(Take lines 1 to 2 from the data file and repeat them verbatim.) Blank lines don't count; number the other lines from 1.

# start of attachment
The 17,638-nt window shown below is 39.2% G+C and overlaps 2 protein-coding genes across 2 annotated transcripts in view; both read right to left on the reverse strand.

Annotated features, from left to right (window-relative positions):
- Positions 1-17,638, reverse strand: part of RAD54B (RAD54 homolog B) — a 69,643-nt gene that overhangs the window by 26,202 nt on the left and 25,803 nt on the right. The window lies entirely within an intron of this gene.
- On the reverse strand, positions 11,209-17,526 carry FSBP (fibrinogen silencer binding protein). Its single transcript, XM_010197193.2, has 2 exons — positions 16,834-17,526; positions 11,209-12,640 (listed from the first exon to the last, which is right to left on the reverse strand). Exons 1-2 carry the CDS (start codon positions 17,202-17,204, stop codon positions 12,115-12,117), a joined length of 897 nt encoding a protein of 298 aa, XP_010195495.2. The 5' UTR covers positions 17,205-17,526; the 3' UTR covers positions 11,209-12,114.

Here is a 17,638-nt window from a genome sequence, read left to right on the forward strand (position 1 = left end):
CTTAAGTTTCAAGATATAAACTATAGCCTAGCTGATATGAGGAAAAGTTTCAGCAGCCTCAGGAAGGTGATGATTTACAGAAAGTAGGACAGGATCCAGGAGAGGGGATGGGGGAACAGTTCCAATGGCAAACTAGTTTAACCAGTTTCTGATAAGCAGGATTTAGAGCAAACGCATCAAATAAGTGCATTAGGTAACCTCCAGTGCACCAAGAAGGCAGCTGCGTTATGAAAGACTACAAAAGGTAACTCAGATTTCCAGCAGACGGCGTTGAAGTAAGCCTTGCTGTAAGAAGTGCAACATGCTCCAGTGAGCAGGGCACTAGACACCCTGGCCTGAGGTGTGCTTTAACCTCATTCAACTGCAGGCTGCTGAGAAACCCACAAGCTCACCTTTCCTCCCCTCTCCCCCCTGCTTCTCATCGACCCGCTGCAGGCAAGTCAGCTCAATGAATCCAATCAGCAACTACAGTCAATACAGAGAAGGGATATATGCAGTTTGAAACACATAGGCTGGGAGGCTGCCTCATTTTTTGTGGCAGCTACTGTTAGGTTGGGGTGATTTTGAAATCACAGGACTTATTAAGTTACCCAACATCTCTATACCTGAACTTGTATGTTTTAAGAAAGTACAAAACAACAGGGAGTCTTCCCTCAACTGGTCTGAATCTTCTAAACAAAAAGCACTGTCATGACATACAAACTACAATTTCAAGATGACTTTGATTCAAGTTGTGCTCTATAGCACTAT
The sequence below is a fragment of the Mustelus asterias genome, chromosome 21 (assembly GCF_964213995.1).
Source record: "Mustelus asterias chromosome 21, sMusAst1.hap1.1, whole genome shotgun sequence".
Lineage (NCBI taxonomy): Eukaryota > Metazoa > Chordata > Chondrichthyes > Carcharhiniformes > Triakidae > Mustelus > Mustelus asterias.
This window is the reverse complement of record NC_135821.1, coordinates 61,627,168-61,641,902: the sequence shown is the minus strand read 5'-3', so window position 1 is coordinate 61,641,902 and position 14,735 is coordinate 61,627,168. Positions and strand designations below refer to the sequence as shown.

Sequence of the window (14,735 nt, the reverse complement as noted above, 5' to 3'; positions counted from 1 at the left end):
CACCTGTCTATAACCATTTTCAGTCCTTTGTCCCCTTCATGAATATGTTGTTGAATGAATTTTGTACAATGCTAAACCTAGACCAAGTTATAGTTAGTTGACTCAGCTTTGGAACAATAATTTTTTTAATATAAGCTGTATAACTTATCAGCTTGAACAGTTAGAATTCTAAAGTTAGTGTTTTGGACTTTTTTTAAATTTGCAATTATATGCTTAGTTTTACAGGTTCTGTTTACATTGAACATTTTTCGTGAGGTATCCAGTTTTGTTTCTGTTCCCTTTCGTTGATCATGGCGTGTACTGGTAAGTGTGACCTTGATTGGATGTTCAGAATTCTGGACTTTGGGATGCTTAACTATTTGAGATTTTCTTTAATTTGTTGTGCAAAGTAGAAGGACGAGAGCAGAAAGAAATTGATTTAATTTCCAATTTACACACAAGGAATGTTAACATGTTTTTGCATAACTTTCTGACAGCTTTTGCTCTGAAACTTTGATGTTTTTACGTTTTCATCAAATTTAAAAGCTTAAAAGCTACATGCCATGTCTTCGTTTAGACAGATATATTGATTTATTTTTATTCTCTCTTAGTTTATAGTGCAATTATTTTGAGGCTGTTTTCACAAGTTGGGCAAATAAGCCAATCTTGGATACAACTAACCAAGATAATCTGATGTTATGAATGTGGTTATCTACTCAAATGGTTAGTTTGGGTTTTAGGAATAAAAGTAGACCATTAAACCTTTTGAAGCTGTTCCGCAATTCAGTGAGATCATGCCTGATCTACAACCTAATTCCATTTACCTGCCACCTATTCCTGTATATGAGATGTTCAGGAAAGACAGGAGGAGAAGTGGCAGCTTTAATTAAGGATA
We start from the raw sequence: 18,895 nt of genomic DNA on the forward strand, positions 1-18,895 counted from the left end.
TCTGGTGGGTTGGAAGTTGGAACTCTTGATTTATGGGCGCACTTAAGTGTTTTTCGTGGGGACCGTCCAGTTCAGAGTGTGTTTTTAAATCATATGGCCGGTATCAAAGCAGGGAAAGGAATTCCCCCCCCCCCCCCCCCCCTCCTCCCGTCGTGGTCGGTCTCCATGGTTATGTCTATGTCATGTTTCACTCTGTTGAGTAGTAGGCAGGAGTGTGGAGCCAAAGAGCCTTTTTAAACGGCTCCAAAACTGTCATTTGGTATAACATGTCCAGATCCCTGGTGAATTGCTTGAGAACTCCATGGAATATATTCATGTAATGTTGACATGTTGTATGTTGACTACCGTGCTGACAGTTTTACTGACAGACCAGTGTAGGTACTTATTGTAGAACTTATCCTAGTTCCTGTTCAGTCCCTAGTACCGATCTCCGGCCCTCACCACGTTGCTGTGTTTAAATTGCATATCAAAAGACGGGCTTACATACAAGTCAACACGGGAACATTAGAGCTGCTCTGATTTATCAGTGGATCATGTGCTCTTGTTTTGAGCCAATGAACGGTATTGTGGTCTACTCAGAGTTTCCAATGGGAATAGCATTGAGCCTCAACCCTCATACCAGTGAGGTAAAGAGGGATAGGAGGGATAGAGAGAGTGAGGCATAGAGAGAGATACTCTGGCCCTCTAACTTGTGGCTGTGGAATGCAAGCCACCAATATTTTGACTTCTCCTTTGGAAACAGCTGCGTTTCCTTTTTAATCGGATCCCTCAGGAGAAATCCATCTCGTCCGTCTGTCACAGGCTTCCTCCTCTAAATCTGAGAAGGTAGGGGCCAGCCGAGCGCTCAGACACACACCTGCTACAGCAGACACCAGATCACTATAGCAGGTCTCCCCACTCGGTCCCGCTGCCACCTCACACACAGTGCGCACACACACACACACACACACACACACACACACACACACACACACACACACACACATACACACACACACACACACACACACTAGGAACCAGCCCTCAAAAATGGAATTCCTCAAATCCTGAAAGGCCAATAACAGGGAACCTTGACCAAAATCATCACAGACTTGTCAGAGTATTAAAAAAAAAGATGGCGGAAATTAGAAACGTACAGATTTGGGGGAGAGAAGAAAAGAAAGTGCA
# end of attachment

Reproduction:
The 17,638-nt window shown below is 39.2% G+C and overlaps 2 protein-coding genes across 2 annotated transcripts in view; both read right to left on the reverse strand.

Annotated features, from left to right (window-relative positions):